International Council of Women

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The International Council of Women (ICW) is a women's organization working across national boundaries for the common cause of advocating human rights for women. In March and April 1888, women leaders came together in Washington D.C. with 80 speakers and 49 delegates representing 53 women's organizations from 9 countries: Canada, the United States, Ireland, India, England, Finland, Denmark, France and Norway. Women from professional organizations, trade unions, arts groups and benevolent societies participate. National Councils are affiliated to the ICW and thus make themselves heard at international level. The ICW enjoys consultative status with the UN and its Permanent Representatives to: ECOSOC, ILO, FAO, WHO, UNDP, UNEP, UNESCO, UNICEF, UNCTAD, UNIDO, etc.


Rachel Foster Avery managed much of the details of the planning of the first ICW, and Susan B. Anthony presided over 8 of the 16 sessions.[1] The ICW drafted a constitution and established national meetings every three years and international meetings every five years.

Millicent Garrett Fawcett (of England) was elected as president but she refused to serve. Other early ICW presidents were:

In 1899, the ICW met in London, UK, and in 1904 in Berlin, Germany.[2]

In the early years, the United States supported many of the expenses of the organization and dues from U.S. members made up a significant part of the budget. Most meetings were held in Europe or North America, and they adopted the use of three official languages - English, French and German - which discouraged participation from women of non-European origin. The ICW did not actively promote women's suffrage as to not upset the more conservative members. In 1904 at the Berlin congress of the ICW, a separate organization formed to accommodate the strong feminist identity of the national suffrage associations: the International Woman Suffrage Alliance.

In 1925, the ICW convened their first coalition, the Joint Standing Committee of the Women's International Organisations, to lobby for the appointment of women to the League of Nations. By 1931 The League of Nations called together a "Women's Consultative Committee on Nationality" to address the issue of woman's rights (and their nationality) when married to a man from another country.[3] Two additional coalitions were formed in 1931: the Liaison Committee and the Peace and Disarmament Committee. The ICW constitution was revised in 1936.[4]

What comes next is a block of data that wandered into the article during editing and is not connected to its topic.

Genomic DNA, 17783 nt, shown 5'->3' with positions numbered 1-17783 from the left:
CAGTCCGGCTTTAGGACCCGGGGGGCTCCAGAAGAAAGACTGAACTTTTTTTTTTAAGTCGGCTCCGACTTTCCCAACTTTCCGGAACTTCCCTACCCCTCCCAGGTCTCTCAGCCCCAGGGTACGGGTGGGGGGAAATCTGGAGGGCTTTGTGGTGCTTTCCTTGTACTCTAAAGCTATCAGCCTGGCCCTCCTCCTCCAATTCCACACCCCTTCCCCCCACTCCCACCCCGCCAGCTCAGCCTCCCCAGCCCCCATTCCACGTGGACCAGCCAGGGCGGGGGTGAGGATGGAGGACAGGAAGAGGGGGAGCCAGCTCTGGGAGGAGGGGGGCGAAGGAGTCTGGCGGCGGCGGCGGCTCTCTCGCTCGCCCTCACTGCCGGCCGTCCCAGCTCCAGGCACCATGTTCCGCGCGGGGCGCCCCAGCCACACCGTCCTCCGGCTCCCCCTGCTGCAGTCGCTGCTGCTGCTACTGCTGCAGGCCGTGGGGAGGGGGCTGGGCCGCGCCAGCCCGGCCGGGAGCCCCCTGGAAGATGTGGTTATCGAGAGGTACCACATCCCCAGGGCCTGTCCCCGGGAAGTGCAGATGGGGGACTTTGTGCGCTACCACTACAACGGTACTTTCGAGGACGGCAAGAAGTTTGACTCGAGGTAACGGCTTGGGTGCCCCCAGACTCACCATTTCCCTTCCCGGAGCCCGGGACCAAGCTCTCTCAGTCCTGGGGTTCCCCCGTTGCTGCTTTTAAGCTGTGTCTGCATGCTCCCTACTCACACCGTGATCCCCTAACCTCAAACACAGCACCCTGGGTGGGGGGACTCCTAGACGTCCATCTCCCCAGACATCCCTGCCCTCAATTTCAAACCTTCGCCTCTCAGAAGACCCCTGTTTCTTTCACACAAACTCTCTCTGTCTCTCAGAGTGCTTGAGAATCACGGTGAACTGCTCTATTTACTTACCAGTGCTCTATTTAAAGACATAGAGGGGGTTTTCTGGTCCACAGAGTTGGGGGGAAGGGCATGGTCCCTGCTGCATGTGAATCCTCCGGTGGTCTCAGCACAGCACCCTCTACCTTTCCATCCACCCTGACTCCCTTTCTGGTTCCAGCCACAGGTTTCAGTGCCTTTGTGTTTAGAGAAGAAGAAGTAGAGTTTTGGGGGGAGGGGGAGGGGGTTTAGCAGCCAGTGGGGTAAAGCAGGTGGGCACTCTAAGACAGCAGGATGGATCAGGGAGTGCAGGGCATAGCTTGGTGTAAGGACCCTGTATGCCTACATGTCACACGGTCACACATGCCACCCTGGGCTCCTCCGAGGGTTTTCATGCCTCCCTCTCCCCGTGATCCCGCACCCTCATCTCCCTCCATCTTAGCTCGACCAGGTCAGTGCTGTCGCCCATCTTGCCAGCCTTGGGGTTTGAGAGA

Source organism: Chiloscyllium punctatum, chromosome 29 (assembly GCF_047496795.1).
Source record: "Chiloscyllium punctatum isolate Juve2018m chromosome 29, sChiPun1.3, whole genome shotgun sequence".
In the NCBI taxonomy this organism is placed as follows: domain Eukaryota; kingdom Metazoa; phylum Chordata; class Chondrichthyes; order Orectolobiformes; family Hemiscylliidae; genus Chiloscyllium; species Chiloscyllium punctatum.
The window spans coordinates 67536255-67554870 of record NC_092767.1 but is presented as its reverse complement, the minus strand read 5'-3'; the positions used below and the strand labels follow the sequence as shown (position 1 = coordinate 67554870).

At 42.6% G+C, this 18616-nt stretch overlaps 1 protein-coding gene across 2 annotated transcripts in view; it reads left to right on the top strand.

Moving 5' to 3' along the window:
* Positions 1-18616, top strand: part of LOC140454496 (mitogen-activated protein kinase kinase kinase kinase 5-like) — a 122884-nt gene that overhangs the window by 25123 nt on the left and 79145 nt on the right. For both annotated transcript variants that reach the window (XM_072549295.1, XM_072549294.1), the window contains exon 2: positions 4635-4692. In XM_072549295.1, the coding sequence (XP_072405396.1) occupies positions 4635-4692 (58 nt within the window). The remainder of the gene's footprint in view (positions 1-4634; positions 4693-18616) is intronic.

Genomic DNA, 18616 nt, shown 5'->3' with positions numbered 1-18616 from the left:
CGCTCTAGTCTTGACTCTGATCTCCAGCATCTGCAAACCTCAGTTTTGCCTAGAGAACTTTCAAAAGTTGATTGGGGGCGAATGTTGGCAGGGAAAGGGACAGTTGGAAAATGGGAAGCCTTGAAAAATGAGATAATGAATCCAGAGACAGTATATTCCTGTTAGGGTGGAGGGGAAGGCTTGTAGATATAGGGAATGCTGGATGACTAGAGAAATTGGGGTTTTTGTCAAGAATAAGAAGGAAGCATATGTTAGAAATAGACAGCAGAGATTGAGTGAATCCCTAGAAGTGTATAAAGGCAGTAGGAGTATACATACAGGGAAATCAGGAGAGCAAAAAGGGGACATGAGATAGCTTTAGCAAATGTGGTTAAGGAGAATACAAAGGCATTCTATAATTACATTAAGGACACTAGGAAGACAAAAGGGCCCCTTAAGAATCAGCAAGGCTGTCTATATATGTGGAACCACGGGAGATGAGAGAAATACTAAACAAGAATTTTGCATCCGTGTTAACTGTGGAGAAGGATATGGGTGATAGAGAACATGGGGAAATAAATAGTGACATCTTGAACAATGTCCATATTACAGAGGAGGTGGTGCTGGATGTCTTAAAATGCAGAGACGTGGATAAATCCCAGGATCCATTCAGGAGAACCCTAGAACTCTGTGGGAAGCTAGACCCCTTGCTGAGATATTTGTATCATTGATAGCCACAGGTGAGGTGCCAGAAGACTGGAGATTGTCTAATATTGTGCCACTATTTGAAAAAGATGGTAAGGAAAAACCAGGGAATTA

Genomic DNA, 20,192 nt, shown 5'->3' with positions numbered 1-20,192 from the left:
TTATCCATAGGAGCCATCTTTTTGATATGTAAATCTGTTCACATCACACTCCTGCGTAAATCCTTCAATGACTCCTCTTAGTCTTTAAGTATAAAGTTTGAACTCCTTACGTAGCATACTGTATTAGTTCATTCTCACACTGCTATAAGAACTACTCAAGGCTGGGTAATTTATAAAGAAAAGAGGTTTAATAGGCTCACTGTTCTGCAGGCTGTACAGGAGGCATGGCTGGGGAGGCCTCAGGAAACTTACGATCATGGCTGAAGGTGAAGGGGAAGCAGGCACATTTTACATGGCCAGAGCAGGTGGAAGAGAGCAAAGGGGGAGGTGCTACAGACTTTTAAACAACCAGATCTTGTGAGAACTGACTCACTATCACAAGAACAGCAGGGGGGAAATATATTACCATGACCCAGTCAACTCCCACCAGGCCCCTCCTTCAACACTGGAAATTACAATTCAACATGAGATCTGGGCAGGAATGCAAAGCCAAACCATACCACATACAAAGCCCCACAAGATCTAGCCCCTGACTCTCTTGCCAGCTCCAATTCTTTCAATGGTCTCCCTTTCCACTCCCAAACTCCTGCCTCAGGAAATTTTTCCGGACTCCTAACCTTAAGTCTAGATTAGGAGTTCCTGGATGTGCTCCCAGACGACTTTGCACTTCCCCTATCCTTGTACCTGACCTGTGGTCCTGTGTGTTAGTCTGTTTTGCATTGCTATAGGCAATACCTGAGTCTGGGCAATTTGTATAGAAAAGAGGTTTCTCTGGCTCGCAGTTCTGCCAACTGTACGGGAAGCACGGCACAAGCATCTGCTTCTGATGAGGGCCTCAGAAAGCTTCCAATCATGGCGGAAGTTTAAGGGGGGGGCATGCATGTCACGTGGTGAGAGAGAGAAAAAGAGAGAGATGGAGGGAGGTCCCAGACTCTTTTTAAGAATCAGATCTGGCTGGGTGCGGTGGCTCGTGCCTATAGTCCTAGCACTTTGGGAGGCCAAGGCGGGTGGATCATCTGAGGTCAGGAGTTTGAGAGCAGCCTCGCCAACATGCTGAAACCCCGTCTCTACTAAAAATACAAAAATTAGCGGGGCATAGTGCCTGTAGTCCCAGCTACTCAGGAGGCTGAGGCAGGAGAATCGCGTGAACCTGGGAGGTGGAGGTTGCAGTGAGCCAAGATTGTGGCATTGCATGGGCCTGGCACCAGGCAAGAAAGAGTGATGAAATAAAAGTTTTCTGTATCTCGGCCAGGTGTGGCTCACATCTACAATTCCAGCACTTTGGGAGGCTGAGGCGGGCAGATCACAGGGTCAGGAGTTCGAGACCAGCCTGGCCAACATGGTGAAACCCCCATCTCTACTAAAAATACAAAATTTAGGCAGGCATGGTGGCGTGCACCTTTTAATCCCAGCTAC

National Council of Women of the United States was founded in 1888 at the first ICW gathering. The National Council of Women of Canada was founded in 1893. The National Council of French Women was created in 1901. The first National Council of Women of Australia was established in 1931 to coordinate the state bodies existing prior to Australia's Federation.

The ICW Today[edit]

The ICW worked with the League of Nations during the 1920s and the United Nations post-World War II. Today the ICW holds Consultative Status with the United Nations Economic and Social Council, the highest accreditation an NGO can achieve at the United Nations. Currently, it is composed of 70 countries and has a headquarters in Lasaunne, Switzerland. International meetings are held every three years.


Papers of the International Council of Women are held at The Women's Library at the Library of the London School of Economics, ref 5ICW

Other papers are held at the United Nations Library in Geneva, the Library of Congress in Washington, the UNESCO archives in Paris, the International Information Centre And Archives For The Women's in Movement in Amsterdam, the Archive Center for Women's History (CARHIF) in Brussels, The Sophia Smith Library at Smith College, Massachusetts, the Margaret Cousins Memorial library in New Delhi and the Lady Aberdeen Collection in the University of Waterloo (Ontario) Library Special Collections.

See also[edit]


  1. ^ See the University of Rochester Libraries' Online Exhibit of Susan B. Anthony: Celebrating "An Heroic Life" for images of the Report and Proceedings of the first ICW as well as letters from Susan B. Anthony about the planning process.
  2. ^ Helene Stöcker (2015): Lebenserinnerungen, hg. von Reinhold Lütgeeier-Davin u. Kerstin Wolff. Köln: Böhlau, 93; Helene Lange und Gertrud Bäumer: Handbuch der Fr auenbewegung. Berlin: Moeser, 1901, p. 151, URL:
  3. ^ See Dorothy P. Page, "'A Married Woman, or a Minor, Lunatic or Idiot': The Struggle of British Women against Disability in Nationality, 1914-1933," doctoral dissertation, University of Otago, Dunedin, New Zealand, 1984.
  4. ^ The ICW Papers are housed at Smith College in the Sophia Smith Collection.


External links[edit]